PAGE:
Study Suggests Megaupload Shutdown Boosted Legal Movie Sales

Kim Dotcom

Music bizzers also reported higher digital sales

Hollywood studios are quick to offer figures on the cost of piracy, but a new study sheds light on whether efforts to combat it is at all working.

A study conducted by Carnegie Mellon’s Initiative for Digital Entertainment Analytics suggests that the shutdown of cyberlocker giant Megaupload last year had the effect of boosting the sales of digital movies. The findings showed a “positive and statistically significant relationship between a country’s sales growth and its pre-shutdown Megaupload penetration,” according to the authors of the study, Brett Danaher and Michael D. Smith. Their estimates suggested that of 12 countries studied, revenues from digital sales and rentals for two studios were 6% to 10% higher than they would have been had Megaupload not been shut down.

Their results lend credence to arguments that one of the solutions to fighting piracy is to make available easy-to-use alternatives. Although the entertainment industry has argued that piracy puts it at a competitive disadvantage — you can’t compete with free, the saying goes — the authors noted that after Megaupload was shut down on Jan. 19, 2012, consumers still had the option to just move to other pirated content from other cyber lockers.

“In this view a key part of competing with free pirated content is using the same tools that Amazon uses — reliability, ease-of-use, and convenience — to make content on legal distribution channels more valuable than competing content piracy channels,” the authors wrote.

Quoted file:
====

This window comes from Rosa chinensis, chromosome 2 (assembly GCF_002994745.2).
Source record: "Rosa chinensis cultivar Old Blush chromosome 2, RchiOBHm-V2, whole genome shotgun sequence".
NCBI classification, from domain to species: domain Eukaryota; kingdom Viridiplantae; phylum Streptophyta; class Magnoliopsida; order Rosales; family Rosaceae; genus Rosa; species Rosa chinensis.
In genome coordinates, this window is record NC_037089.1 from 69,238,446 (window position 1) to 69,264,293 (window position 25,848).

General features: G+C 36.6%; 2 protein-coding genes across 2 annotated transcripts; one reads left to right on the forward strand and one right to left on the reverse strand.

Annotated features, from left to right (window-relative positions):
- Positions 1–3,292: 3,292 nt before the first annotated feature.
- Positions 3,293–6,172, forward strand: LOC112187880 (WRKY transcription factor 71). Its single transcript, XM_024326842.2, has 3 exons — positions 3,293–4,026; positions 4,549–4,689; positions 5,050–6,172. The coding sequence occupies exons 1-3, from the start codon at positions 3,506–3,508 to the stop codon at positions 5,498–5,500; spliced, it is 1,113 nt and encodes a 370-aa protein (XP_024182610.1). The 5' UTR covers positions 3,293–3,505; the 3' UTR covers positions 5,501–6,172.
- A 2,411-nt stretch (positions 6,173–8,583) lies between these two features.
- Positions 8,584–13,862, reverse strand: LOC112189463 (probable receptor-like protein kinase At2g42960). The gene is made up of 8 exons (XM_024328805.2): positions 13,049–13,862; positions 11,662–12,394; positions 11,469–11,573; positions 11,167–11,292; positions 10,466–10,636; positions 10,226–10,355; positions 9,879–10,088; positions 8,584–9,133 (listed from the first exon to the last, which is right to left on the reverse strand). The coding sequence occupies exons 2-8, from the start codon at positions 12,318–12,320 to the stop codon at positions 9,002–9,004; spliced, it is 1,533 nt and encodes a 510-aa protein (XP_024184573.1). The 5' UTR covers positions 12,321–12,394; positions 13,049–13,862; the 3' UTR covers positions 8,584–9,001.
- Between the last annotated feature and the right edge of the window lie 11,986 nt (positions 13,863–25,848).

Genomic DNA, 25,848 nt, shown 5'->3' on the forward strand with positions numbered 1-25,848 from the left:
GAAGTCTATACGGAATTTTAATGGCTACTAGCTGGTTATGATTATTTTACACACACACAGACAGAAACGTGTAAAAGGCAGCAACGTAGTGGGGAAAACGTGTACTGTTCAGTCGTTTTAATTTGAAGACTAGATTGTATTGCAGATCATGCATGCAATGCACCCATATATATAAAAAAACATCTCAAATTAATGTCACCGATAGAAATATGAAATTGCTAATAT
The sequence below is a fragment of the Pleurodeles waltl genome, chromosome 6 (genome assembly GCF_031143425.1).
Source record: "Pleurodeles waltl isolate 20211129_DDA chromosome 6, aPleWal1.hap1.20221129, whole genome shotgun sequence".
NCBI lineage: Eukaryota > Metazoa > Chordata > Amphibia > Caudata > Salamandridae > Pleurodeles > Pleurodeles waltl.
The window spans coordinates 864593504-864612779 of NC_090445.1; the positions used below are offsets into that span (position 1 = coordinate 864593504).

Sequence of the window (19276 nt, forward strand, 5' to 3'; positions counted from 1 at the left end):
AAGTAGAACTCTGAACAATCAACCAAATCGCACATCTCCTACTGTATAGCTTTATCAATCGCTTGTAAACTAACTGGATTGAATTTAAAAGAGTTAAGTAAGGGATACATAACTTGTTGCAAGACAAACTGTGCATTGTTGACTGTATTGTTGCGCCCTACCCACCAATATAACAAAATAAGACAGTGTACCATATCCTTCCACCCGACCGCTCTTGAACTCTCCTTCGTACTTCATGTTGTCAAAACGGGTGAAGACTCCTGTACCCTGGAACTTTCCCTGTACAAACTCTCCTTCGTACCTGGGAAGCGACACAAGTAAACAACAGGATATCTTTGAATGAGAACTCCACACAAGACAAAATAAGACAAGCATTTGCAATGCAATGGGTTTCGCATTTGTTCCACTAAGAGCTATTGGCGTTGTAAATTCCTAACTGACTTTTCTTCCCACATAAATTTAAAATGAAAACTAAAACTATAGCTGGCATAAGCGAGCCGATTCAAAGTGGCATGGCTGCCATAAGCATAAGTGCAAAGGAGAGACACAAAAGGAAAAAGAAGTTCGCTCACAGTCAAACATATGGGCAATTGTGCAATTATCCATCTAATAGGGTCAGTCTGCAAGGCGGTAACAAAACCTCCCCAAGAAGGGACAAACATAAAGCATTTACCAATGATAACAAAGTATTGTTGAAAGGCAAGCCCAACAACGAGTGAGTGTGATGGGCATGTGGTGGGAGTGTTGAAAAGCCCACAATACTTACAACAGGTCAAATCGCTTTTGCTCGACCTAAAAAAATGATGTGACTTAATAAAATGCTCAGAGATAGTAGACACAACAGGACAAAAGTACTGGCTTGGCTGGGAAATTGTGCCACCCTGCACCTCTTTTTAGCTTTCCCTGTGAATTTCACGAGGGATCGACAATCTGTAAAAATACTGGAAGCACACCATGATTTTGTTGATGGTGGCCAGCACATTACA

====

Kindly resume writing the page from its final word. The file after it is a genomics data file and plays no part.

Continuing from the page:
Their study did not study the long term impact of the shutdown, or whether consumers eventually reverted back to pirated sites. Nor did they study the costs associated with the shutdown, which came after an extensive investigation by the Department of Justice and international operation that led to the high profile arrest of Megaupload founder Kim Dotcom in New Zealand. Authorities are seeking his extradition to the U.S.

The full study is available here.

After the seizure of Megaupload, representatives in the music business also reported an uptick in digital sales.

The two studios that participated in the study provided research data, but had no control or oversight of the findings, the authors said. The names of the studios were not disclosed.

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  1. Bri says:

    Correlation does not equal causation!

    If you read the study their justification for causation is the fact that digital media sales went up in numerous countries after Megaupload shut down. Just because something happens across many countries does not indicate causation. This is an absurd justification. Let’s also not forget that this “study” hasn’t been peer reviewed.

    • Susan Q says: